North Carolina lost out on a $250 million business expansion because of its 'bathroom law'

North Carolina’s controversial “bathroom law” has cost it another major business expansion.

Real-estate research firm CoStar chose Richmond, Virginia, as the site of a 730-job expansion, passing over Charlotte, North Carolina, earlier this week. The state’s law, which critics say is anti-LGBT, played a deciding role in the firm’s decision, the Charlotte Business Journal reported.

Charlotte will miss out on an $8.2 million initial investment from CoStar, the Journal reported. The company also said it expected to invest $250 million in the local economy.

“We will affirm LGBT rights and the rights of every one of our employees and those in the community are a very high priority and core to our firm’s values,” CoStar said in a statement provided to The Charlotte Observer.

The firm chose Richmond over Charlotte despite North Carolina offering more than double the incentives, the Observer reported Thursday.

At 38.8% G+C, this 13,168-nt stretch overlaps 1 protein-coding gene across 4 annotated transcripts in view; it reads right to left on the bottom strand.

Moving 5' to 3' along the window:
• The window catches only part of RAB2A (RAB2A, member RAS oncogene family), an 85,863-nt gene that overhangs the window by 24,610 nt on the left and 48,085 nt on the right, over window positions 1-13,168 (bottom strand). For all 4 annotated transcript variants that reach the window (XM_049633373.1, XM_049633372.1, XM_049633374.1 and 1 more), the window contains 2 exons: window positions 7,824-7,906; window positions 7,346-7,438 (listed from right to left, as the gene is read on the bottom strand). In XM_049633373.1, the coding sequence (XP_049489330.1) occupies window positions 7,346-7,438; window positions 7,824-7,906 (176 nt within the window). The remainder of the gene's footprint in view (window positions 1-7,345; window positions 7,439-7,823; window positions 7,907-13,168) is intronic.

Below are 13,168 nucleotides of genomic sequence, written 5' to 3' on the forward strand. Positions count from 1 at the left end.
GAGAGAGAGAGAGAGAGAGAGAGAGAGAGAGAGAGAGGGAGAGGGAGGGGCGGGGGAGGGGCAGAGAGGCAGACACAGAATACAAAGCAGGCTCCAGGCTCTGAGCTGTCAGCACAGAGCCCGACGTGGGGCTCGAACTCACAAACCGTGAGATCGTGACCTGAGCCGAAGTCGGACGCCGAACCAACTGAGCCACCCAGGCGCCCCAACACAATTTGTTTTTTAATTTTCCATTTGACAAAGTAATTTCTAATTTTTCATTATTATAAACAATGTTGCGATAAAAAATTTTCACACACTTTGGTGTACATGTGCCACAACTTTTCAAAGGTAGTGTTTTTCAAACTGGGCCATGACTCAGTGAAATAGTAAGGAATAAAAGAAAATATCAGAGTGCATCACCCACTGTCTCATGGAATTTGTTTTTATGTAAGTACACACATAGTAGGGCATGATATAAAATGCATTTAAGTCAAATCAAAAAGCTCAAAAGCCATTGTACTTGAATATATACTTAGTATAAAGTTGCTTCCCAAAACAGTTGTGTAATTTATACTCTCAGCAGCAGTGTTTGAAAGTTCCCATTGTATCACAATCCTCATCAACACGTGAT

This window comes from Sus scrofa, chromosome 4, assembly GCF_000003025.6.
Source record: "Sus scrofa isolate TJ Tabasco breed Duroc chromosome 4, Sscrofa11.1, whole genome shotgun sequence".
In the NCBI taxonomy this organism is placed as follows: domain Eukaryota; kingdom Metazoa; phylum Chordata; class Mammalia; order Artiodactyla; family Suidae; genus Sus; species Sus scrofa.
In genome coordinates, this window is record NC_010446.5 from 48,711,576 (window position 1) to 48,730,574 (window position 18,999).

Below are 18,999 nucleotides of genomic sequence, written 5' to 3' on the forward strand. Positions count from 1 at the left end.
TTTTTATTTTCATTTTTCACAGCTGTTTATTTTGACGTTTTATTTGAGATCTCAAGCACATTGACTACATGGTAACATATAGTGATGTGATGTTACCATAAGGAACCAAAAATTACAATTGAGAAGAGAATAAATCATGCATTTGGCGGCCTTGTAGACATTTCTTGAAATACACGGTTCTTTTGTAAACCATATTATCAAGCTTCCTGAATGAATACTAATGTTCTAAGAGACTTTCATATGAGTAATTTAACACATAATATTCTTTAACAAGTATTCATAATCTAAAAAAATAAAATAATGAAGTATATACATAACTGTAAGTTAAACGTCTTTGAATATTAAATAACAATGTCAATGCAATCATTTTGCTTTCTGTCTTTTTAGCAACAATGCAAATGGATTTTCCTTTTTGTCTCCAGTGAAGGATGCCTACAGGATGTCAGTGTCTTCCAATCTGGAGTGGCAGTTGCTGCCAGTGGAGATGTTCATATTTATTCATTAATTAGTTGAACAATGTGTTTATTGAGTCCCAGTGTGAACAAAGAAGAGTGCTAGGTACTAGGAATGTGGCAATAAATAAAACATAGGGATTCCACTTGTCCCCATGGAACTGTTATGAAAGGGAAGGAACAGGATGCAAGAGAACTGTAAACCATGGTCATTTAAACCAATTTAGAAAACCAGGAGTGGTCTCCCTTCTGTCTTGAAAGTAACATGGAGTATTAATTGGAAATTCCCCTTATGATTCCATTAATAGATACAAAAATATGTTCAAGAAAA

For North Carolina, the loss is another example of financial fallout from the law known as HB2. The Republican-backed law prevents North Carolina cities from protecting LGBT residents with anti-discrimination laws. It also mandates that people must use the public bathroom corresponding with their biological sex and not their gender identity.

A number of businesses have taken a public stance against the law, and last month Wired pegged the state’s losses at about $400 million. The law has cost Charlotte the 2017 NBA All-Star Game, more than a dozen college championship events, concerts from high-profile musicians, and multiple major business expansions, including one from PayPal that would have created 400 jobs in Charlotte.

North Carolina commerce secretary John Skvarla, appointed by Gov. Pat McCrory, dismissed the idea that North Carolina was suffering because of the law.

“PayPal wasn’t even a grain of sand on the beach,” Skvarla told the Observer, adding that HB2 hasn’t affected the state economy “one iota.”

Meanwhile, McCrory, a Republican who is up for reelection in November, is staking his political career on the law. The governor has staunchly defended the law, and one pollster called HB2 the “driving factor” in the tight race between McCrory and Democrat Roy Cooper. The Democrat holds a slim lead over McCrory, according to a RealClearPolitics average of recent surveys.

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